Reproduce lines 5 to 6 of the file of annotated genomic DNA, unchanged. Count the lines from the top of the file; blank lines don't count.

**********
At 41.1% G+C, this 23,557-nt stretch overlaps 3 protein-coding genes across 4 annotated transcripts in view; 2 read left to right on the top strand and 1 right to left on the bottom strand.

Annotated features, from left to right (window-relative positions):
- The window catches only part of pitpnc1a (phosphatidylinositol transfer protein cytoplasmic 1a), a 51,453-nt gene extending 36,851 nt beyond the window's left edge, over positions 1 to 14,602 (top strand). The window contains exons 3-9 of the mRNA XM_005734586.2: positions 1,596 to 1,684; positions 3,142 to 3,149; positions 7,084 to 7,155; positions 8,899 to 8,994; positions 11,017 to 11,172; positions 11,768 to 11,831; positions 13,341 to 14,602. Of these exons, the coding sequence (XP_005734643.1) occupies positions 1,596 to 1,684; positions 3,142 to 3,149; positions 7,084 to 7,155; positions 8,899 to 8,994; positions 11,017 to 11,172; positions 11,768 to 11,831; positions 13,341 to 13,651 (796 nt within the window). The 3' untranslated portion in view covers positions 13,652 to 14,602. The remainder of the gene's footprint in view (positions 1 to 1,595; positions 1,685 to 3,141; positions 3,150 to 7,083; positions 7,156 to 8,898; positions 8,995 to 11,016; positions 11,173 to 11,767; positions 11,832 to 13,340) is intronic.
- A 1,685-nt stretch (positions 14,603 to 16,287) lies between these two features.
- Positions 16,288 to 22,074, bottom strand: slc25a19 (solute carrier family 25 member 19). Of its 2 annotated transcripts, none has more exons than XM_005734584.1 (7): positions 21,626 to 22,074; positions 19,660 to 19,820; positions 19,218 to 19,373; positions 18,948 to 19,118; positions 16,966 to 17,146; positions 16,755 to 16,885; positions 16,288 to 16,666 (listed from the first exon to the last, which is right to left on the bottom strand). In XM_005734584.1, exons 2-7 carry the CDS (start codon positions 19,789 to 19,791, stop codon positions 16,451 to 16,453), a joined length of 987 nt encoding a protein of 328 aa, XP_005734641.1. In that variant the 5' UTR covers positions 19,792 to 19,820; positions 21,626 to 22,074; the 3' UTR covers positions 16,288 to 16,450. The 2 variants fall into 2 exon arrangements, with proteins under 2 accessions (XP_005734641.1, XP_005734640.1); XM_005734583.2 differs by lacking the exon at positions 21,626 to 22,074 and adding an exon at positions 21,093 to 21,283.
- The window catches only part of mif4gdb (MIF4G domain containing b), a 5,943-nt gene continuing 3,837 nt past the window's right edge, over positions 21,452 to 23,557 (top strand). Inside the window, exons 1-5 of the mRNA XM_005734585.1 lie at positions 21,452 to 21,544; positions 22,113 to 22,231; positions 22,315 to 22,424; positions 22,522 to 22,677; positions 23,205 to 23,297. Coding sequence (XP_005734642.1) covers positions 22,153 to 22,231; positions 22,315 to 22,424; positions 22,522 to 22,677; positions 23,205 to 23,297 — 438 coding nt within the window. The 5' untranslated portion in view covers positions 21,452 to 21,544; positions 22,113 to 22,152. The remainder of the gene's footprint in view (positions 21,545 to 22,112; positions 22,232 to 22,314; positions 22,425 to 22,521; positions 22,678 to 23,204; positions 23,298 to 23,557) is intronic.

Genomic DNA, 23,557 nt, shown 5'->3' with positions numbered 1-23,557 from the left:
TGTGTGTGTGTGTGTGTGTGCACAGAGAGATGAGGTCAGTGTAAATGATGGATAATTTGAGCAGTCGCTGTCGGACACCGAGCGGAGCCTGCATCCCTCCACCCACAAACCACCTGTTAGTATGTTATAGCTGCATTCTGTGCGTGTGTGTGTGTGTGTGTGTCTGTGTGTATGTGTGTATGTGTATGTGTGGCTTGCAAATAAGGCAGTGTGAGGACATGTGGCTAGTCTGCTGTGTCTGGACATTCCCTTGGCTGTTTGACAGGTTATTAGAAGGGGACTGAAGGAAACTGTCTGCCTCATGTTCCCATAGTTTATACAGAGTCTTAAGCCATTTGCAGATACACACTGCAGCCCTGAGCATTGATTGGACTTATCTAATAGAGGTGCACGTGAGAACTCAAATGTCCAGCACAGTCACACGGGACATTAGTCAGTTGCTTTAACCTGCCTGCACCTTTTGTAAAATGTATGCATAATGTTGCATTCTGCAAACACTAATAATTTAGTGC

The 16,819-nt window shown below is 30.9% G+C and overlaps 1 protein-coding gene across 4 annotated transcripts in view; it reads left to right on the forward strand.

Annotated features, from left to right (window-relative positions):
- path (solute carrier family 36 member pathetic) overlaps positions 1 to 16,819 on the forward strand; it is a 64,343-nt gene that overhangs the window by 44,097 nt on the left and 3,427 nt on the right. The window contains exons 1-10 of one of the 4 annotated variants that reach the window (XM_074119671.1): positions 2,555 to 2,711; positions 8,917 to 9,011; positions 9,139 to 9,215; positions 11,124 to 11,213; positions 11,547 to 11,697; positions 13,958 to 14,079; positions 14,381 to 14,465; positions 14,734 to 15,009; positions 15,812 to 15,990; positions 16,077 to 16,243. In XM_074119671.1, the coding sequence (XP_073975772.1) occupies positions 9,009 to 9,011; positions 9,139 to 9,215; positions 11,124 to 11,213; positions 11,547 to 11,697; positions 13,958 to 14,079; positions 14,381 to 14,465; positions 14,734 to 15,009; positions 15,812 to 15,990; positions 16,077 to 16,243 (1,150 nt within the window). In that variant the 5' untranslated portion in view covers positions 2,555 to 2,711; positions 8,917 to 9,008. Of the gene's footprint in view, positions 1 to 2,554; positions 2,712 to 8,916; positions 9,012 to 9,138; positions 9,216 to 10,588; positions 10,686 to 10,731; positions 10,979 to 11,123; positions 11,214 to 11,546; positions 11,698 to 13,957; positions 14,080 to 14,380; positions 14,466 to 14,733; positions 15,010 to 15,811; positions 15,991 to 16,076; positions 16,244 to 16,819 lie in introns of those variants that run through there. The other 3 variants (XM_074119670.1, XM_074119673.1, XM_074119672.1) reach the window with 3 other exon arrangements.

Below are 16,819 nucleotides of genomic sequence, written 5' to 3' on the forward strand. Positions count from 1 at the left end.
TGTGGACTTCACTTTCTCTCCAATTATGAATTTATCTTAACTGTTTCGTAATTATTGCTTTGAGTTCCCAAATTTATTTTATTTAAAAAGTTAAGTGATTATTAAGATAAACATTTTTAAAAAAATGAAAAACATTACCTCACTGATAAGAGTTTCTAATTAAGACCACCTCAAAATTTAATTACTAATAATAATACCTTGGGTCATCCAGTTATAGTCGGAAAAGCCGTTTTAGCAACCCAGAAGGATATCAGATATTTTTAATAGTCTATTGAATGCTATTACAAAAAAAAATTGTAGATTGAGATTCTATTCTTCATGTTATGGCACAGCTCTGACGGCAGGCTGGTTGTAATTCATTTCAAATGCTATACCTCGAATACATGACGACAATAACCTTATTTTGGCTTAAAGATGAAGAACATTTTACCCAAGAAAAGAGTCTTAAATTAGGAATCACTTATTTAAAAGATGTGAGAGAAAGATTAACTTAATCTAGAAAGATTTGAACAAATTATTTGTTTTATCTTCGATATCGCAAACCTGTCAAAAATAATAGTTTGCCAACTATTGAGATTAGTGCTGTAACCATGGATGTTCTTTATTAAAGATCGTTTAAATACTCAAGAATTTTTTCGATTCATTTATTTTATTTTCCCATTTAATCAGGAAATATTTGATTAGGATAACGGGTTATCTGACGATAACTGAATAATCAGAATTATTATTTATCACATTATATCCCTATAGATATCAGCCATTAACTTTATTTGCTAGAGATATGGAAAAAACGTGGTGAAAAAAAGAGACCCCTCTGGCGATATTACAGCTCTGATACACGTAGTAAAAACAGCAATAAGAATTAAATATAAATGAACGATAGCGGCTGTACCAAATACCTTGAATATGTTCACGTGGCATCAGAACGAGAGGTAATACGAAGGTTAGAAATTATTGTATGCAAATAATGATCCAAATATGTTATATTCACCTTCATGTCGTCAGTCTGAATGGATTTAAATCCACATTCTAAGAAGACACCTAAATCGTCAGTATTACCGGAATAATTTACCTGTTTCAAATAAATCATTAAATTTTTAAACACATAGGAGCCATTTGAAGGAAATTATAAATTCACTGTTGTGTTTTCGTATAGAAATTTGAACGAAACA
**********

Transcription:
- Positions 16,288 to 22,074, bottom strand: slc25a19 (solute carrier family 25 member 19). Of its 2 annotated transcripts, none has more exons than XM_005734584.1 (7): positions 21,626 to 22,074; positions 19,660 to 19,820; positions 19,218 to 19,373; positions 18,948 to 19,118; positions 16,966 to 17,146; positions 16,755 to 16,885; positions 16,288 to 16,666 (listed from the first exon to the last, which is right to left on the bottom strand). In XM_005734584.1, exons 2-7 carry the CDS (start codon positions 19,789 to 19,791, stop codon positions 16,451 to 16,453), a joined length of 987 nt encoding a protein of 328 aa, XP_005734641.1. In that variant the 5' UTR covers positions 19,792 to 19,820; positions 21,626 to 22,074; the 3' UTR covers positions 16,288 to 16,450. The 2 variants fall into 2 exon arrangements, with proteins under 2 accessions (XP_005734641.1, XP_005734640.1); XM_005734583.2 differs by lacking the exon at positions 21,626 to 22,074 and adding an exon at positions 21,093 to 21,283.
- The window catches only part of mif4gdb (MIF4G domain containing b), a 5,943-nt gene continuing 3,837 nt past the window's right edge, over positions 21,452 to 23,557 (top strand). Inside the window, exons 1-5 of the mRNA XM_005734585.1 lie at positions 21,452 to 21,544; positions 22,113 to 22,231; positions 22,315 to 22,424; positions 22,522 to 22,677; positions 23,205 to 23,297. Coding sequence (XP_005734642.1) covers positions 22,153 to 22,231; positions 22,315 to 22,424; positions 22,522 to 22,677; positions 23,205 to 23,297 — 438 coding nt within the window. The 5' untranslated portion in view covers positions 21,452 to 21,544; positions 22,113 to 22,152. The remainder of the gene's footprint in view (positions 21,545 to 22,112; positions 22,232 to 22,314; positions 22,425 to 22,521; positions 22,678 to 23,204; positions 23,298 to 23,557) is intronic.